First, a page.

When it comes to denim what’s to know? Jeans tend to be most everyone’s staple pair of pants. Whether they’re colored, worn-in, skinny, stretchy, or just plain old blue jeans chances are you’ve got a pair or two in your closet… But knowing a few details about denim could help us reduce energy and water use, protect garment workers, and encourage designers to use more sustainable materials in their products.
“On average people wash their clothes way too much and many of our super turbo washing machines can do quite a number on our threads, not to mention wasting precious water and unnecessarily using energy” (lunaandhill.com). For jeans in particular here a few details to keep in mind:
- Wash clothes in cold water. This also saves energy. Most clothes wash just fine in cold water. Clothes hold up better this way.
- Zip up your zippers before washing. Those zippers will flap around the washer and dryer, tearing at your other clothes.
- Wash your clothes less often. You don’t need to wash your clothes just because you wore it once. Give it a sniff test and wear it again. It’s not gross, it’s smart. Denim is a tough fabric, guys! Denim should last you at least 4 or 5 wears before you need to wash it. That’s part of the reason why blue jeans are so popular after all, right?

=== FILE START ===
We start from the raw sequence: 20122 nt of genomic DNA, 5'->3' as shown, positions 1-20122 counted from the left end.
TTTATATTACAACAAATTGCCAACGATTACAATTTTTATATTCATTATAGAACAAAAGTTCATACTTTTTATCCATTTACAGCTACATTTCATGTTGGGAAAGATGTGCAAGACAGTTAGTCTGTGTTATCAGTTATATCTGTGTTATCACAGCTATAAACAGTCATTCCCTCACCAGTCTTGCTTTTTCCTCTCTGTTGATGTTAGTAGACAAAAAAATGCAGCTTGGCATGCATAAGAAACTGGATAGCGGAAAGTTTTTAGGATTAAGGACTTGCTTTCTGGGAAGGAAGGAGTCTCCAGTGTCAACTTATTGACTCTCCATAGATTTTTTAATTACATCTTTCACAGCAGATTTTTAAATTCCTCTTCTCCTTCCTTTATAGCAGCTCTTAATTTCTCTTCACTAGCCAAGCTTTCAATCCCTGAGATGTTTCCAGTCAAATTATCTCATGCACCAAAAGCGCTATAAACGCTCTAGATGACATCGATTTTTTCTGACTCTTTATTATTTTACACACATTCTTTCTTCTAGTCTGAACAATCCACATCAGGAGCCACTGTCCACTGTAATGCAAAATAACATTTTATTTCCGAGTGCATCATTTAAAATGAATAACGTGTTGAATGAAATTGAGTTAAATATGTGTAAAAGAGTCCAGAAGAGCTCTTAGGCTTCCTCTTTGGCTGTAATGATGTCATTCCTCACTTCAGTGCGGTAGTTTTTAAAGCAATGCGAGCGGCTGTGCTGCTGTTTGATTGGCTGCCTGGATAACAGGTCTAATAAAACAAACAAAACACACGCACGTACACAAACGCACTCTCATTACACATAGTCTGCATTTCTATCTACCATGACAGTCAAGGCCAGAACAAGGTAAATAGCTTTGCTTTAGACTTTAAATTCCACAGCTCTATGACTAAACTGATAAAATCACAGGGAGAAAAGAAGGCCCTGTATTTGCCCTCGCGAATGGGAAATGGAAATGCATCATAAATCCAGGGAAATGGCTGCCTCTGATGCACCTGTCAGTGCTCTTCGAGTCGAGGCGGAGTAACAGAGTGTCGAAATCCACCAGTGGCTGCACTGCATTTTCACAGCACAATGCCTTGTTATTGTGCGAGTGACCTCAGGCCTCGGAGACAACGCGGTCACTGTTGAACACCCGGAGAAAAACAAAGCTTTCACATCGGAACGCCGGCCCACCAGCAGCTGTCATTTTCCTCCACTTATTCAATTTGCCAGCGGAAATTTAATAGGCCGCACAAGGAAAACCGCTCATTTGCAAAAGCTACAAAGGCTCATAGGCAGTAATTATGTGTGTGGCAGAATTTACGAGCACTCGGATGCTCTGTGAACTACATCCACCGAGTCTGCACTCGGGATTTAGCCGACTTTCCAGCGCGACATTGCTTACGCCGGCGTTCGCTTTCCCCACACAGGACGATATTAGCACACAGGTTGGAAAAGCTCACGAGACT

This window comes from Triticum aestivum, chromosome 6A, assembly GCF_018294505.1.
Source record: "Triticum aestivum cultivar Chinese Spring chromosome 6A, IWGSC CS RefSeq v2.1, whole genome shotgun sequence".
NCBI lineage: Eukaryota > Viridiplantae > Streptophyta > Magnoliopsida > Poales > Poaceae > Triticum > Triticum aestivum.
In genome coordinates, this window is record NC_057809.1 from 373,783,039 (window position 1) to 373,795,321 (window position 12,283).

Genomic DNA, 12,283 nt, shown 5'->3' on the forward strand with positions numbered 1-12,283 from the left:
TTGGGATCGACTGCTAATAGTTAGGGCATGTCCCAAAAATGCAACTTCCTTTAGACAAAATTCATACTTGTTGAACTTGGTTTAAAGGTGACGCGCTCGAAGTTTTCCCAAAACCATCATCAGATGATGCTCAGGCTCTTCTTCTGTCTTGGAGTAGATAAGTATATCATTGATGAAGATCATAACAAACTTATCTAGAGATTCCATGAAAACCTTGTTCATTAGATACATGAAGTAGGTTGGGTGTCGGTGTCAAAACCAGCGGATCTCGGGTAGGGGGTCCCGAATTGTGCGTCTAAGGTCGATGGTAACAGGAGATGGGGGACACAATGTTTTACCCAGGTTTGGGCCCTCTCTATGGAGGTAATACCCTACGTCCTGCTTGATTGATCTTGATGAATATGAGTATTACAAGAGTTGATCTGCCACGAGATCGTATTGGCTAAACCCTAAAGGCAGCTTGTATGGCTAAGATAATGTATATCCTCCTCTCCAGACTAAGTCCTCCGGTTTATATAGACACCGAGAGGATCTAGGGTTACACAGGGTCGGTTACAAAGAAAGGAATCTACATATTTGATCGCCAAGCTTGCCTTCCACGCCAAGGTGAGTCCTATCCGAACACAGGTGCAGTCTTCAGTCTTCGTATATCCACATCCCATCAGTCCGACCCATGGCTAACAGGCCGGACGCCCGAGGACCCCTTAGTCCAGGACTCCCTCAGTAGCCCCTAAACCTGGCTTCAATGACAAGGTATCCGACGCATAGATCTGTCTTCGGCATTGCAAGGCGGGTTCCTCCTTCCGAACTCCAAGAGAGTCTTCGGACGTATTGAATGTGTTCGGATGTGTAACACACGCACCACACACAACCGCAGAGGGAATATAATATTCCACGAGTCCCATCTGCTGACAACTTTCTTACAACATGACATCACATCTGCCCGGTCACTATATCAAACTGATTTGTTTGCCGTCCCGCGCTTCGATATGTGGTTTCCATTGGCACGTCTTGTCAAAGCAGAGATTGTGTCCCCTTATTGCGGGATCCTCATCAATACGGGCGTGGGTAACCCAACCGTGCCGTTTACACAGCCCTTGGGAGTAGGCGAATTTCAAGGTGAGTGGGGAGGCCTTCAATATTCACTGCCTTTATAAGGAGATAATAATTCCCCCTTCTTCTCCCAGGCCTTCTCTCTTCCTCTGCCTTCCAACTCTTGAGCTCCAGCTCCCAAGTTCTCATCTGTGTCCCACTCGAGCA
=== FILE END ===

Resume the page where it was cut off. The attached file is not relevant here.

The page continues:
Jeans with a distressed, worn-in look are often made to look that way through a process called sandblasting, which requires garment workers to use air compressors that blow sand under pressure in order to bleach and batter the denim.
Sandblasters end up breathing in a large amount of silica dust that can cause an incurable lung disease called silicosis. Some companies have banned sandblasted jeans from their collections but many still demand their jeans be made this way. Support bans on sandblasted jeans
and create better working standards for garment workers.
Companies have choice when they decide on the materials and the process to use in making denim. For example Levi’s has just launched a “Waste-Less Denim” which are composed of at least 20% recycled plastic. The denim icon is also encouraging its customers to wash their jeans less often!
Other companies (like Nudie Jeans) use raw denim which is not intended to be washed for 6-18 months and has a longer life span as it is denim that has been unwashed, untreated, and virtually untouched during production.
Any more denim tips to share? Leave us a comment!